As I write this, it is day 10—day 10 of a government shutdown in the United States. It is impossible to turn on the television, surf the Internet or open a newspaper without being bombarded with the latest accusations, roadblocks and seamingly endless parade of stories of frustration and alienation. If someone were to do research on the most uttered phrases of the last 10 days, terms like “refuse to compromise,” “Armageddon” and “this is their fault” would most likely top the list.

It’s enough to make me resign myself to listening to sports talk-radio. But that’s not exactly a cure for avoiding the blame game. Instead, I began to wonder how our politicians might benefit from the knowledge, experience and processes of the quality industry.

For instance, what could our government officials learn from one of the most popular management philosophies in our industry—Six Sigma.

In the weeks leading up to this crisis, many of the talking heads on television speculated that threat of a shutdown would be a tactic to demand a curbing of government spending, in essence, to save the government, and its people, money. According to Praveen Gupta, director of corporate quality at Prysm, the reason Six Sigma is so popular is, “that there’s no other methodology that has received credit for saving so much money. Companies have reported savings in the billions of dollars. No other methodology comes close to Six Sigma for savings.”

Additionally, as the shutdown continued, news coverage began describing instances of individuals, families and institutions being hurt by the shutdown—veterans not receiving benefits and children unable to receive medical treatment. Politicians began suggesting legislation to address these issues as they came up. It was called “piecemeal” legislation. This gave rise to the inevitable question. As all of these situations came to light, which was to be corrected? Which program or service that was not being funded during the shutdown was to be funded or reopened? Which one of the proverbial squeaky wheels was to get the oil? The scenario above suggests, at the least, that this piecemeal process is ill-defined.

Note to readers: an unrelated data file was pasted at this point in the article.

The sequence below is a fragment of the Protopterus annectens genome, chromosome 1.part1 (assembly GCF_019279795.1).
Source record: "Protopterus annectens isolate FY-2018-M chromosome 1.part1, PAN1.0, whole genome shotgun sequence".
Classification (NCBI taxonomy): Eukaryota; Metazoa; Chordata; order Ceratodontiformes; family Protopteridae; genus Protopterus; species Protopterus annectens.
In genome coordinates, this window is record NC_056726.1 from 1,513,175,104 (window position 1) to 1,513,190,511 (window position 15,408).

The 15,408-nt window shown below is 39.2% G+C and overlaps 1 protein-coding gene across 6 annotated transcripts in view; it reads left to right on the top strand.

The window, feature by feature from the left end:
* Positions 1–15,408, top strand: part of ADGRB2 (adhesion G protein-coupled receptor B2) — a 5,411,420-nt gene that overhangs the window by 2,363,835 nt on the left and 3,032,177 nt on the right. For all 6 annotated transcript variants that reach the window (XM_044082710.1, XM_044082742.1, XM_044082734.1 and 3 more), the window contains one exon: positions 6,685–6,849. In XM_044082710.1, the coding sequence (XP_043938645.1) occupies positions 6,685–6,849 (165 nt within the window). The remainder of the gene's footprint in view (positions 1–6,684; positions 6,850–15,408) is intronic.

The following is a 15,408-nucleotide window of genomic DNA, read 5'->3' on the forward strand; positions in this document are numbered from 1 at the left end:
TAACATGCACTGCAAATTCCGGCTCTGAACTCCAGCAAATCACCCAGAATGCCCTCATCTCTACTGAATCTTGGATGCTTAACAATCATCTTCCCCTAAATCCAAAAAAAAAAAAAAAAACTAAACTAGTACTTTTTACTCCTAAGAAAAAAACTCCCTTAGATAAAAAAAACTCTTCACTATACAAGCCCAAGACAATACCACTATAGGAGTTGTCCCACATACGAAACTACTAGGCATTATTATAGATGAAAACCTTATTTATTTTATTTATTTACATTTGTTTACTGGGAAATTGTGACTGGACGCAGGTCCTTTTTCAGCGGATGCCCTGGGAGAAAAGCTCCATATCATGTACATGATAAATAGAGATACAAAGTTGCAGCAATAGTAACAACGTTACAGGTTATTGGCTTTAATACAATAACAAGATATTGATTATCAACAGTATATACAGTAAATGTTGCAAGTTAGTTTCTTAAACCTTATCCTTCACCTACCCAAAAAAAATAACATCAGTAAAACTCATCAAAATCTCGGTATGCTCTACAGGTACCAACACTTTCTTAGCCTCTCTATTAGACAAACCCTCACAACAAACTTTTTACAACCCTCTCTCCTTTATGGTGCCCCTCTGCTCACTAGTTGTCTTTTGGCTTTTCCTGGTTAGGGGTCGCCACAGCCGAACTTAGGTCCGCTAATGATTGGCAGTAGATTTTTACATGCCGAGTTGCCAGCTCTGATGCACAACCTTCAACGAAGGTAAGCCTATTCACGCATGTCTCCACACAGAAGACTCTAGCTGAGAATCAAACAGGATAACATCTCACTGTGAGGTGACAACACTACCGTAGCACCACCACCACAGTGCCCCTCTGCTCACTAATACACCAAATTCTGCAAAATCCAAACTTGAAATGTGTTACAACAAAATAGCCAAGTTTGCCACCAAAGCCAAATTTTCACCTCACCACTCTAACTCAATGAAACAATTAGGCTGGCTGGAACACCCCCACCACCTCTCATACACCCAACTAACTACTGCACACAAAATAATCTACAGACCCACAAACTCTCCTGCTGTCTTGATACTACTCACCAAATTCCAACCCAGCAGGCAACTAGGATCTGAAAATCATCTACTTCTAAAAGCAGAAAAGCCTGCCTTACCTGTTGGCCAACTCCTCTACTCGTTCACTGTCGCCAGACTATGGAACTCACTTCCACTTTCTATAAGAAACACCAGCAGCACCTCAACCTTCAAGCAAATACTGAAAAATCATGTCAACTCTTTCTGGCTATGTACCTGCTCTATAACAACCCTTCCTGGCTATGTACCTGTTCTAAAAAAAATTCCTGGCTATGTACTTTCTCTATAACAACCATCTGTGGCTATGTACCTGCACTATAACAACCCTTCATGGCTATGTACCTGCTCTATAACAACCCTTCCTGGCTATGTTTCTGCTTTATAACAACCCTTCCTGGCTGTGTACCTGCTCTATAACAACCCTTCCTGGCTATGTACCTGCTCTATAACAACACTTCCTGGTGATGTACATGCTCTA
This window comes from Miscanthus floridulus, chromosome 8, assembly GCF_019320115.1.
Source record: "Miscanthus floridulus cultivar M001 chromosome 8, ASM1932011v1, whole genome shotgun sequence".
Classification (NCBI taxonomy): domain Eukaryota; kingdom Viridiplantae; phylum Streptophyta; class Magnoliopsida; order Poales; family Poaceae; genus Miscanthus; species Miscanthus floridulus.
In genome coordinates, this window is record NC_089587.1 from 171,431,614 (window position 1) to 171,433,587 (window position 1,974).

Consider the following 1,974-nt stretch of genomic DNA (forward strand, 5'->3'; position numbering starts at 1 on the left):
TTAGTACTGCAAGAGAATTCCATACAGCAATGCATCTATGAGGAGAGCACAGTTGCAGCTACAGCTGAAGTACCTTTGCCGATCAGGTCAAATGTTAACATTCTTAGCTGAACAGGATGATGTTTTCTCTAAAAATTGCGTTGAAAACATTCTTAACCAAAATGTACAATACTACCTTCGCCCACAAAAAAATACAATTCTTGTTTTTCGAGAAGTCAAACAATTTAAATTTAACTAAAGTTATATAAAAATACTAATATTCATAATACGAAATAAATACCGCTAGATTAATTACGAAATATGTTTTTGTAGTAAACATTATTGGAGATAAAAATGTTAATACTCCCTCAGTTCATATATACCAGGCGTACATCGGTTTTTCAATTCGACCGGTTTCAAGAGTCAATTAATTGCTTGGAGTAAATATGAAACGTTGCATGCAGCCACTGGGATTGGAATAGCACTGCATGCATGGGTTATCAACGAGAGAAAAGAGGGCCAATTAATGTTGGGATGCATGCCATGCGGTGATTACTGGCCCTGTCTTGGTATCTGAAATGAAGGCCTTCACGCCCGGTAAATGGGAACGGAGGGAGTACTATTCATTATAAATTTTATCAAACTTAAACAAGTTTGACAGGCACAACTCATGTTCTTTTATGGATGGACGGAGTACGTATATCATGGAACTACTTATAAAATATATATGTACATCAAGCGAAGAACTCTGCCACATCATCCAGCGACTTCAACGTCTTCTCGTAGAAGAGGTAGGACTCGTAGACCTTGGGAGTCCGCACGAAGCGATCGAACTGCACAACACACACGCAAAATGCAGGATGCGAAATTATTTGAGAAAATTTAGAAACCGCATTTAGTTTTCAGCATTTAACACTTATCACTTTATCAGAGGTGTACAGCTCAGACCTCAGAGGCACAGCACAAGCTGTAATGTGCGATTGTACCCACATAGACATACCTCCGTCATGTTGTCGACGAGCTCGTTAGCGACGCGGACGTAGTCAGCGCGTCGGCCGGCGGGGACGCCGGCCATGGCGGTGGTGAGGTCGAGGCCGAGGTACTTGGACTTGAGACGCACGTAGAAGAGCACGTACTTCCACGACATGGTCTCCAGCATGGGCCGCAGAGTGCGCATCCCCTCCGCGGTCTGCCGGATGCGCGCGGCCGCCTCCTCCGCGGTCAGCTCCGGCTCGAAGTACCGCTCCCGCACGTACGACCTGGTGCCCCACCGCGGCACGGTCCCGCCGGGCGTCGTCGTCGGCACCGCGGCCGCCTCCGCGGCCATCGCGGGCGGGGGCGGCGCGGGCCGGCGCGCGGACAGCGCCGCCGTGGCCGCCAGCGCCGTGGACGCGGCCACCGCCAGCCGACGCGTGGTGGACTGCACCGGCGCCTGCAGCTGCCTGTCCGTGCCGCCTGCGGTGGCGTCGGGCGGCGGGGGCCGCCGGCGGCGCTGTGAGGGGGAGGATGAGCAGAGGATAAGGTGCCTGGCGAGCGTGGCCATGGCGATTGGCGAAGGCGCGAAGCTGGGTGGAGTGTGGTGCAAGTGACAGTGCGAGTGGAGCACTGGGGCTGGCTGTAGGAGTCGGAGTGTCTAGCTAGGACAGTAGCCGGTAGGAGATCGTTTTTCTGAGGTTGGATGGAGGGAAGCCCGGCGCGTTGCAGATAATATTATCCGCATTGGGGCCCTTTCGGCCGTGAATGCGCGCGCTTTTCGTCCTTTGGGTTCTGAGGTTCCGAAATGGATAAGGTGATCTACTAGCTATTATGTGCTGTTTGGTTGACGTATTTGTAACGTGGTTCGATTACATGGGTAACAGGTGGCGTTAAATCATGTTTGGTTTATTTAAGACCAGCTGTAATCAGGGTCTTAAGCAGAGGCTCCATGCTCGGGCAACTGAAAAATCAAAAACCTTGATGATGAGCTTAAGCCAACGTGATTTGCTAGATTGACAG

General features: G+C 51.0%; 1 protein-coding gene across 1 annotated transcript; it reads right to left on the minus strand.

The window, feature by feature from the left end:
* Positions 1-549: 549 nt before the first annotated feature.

With Six Sigma, the methodology is separated into steps referred to as DMAIC, or Define, Measure, Analyze, Improve and Control. The first step is Define. And, as Praveen says, “a problem well-defined is half-solved.”

You can check out the full Q&A with Praveen in this month’s Quality. And remember, November marks the beginning of World Quality Month. This month’s column by ASQ “celebrates the valuable contributions quality workers make for their companies, their communities, and the world,” and shares the vision of World Quality Month, which, in part, is, “to employ quality principles to reduce headline-making errors and calls on people who use quality tools to share their knowledge…to illustrate the value of quality principles.”

It’s a vision our politicians should aspire to.

Enjoy and thanks for reading!